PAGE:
What you’re trying to do is take attention away from your staying away, and focus the attention on what you gained and how it will be of benefit to them. Every employer wants to know what you’re bringing to the table so if you do all the above, you’re showing them why they should bring you onboard.


Networking is key, especially after a career break. Carol Fishman Cohen, CEO and cofounder of iRelaunch (an organisation that helps women return to work) said, “The bottom line is that you can’t rely on blindly submitting resumes to job openings and expect to be successful.” Statistics show that 85% of jobs are landed through connections. You need all the help you can get. Strive to make useful connections and relationships with people. Look for ways to be of help to your connections and they are likely to also put your name forward and recommend you for positions that are not even made public.

You can also network amongst friends and family. Who knows, your connections will come through for you.

Keep an Open Mind

Don’t be close minded. Bear in mind that times have changed and there are so many amazing opportunities now that didn’t exist before. Keep an open mind even if the opportunity is one that you are not familiar with. There are opportunities everywhere. You need to know how to look for them and make use of them properly when you find them.

There are programs organised by global organisations with the aim of helping women transition back to the workforce. These programs will mentor, guide, and teach you new skills if need be. Such organisations include Facebook, IBM, HP, Goldman Sachs, Morgan Stanley, and Credit Suisse. Just go on their website, and the details on how to apply is available there.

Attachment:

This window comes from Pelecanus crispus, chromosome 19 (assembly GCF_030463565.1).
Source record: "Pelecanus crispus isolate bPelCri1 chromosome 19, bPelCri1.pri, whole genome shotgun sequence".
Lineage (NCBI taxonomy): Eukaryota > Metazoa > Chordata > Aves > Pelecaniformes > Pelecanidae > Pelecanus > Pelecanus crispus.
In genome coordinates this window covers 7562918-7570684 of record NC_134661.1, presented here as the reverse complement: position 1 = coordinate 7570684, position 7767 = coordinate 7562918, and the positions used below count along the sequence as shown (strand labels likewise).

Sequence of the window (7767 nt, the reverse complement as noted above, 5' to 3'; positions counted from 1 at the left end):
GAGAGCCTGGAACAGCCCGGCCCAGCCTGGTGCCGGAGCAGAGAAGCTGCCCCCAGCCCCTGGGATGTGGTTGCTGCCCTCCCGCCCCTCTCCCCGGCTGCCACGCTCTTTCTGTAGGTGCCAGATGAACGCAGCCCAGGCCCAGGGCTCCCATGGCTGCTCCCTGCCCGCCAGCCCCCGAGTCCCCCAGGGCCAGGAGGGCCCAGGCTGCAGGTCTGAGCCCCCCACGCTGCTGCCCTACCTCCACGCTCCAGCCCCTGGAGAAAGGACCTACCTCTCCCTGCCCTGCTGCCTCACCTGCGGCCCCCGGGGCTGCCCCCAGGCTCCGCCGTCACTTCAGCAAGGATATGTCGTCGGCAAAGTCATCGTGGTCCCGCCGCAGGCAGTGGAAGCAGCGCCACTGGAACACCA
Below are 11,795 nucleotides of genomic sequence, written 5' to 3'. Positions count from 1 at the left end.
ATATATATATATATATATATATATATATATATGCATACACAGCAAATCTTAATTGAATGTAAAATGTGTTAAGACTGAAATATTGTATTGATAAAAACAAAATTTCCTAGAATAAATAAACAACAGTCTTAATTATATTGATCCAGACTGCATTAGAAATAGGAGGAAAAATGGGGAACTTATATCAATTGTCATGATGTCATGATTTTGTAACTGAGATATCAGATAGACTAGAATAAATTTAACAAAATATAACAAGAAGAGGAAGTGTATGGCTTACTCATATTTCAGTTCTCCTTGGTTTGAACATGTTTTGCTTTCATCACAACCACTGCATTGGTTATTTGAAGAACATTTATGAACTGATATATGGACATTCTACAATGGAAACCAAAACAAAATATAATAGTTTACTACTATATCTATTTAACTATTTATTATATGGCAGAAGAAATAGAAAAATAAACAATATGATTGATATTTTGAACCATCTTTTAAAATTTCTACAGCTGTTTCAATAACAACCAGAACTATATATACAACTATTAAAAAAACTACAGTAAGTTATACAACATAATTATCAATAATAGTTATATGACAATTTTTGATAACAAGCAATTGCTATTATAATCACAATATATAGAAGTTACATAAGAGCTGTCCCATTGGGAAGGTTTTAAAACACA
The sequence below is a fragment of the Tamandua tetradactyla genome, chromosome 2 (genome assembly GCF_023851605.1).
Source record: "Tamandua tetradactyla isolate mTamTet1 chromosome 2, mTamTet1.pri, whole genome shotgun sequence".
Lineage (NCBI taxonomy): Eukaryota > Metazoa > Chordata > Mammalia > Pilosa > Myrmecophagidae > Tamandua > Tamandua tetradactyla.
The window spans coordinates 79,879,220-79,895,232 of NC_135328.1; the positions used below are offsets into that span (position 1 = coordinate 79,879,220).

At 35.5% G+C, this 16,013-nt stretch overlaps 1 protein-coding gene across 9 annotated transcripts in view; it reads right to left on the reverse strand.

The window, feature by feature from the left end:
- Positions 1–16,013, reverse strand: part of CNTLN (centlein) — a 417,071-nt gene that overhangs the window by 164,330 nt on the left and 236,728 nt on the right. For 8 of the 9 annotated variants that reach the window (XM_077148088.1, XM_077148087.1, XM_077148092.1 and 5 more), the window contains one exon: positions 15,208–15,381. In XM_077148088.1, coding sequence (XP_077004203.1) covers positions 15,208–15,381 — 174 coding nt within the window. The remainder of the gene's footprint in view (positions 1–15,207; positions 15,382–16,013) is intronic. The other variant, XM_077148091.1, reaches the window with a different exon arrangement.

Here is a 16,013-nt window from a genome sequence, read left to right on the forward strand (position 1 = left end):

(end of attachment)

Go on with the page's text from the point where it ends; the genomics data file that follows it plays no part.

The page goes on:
Happy transitioning!



Photo by William Fortunato from Pexels

Bisola Alabi is the founder of Heels & Tech. A community where she trains and equips women on how to transition into the technology industry regardless of their educational and professional background seamlessly. Through this initiative, she is helping to close todays global skills gap between women and technology. She is also the founder of Omoaduke, a social enterprise company that leverages the creativity of local artisans(asooke weavers) in villages to produce sustainable clothings for the African woman. Her interest spans across Ecommerce, Enterprise applications, Blogging and Social enterprise. You can connect with Bisola on Instagram via her business page @heelsandtech and @omoaduke_official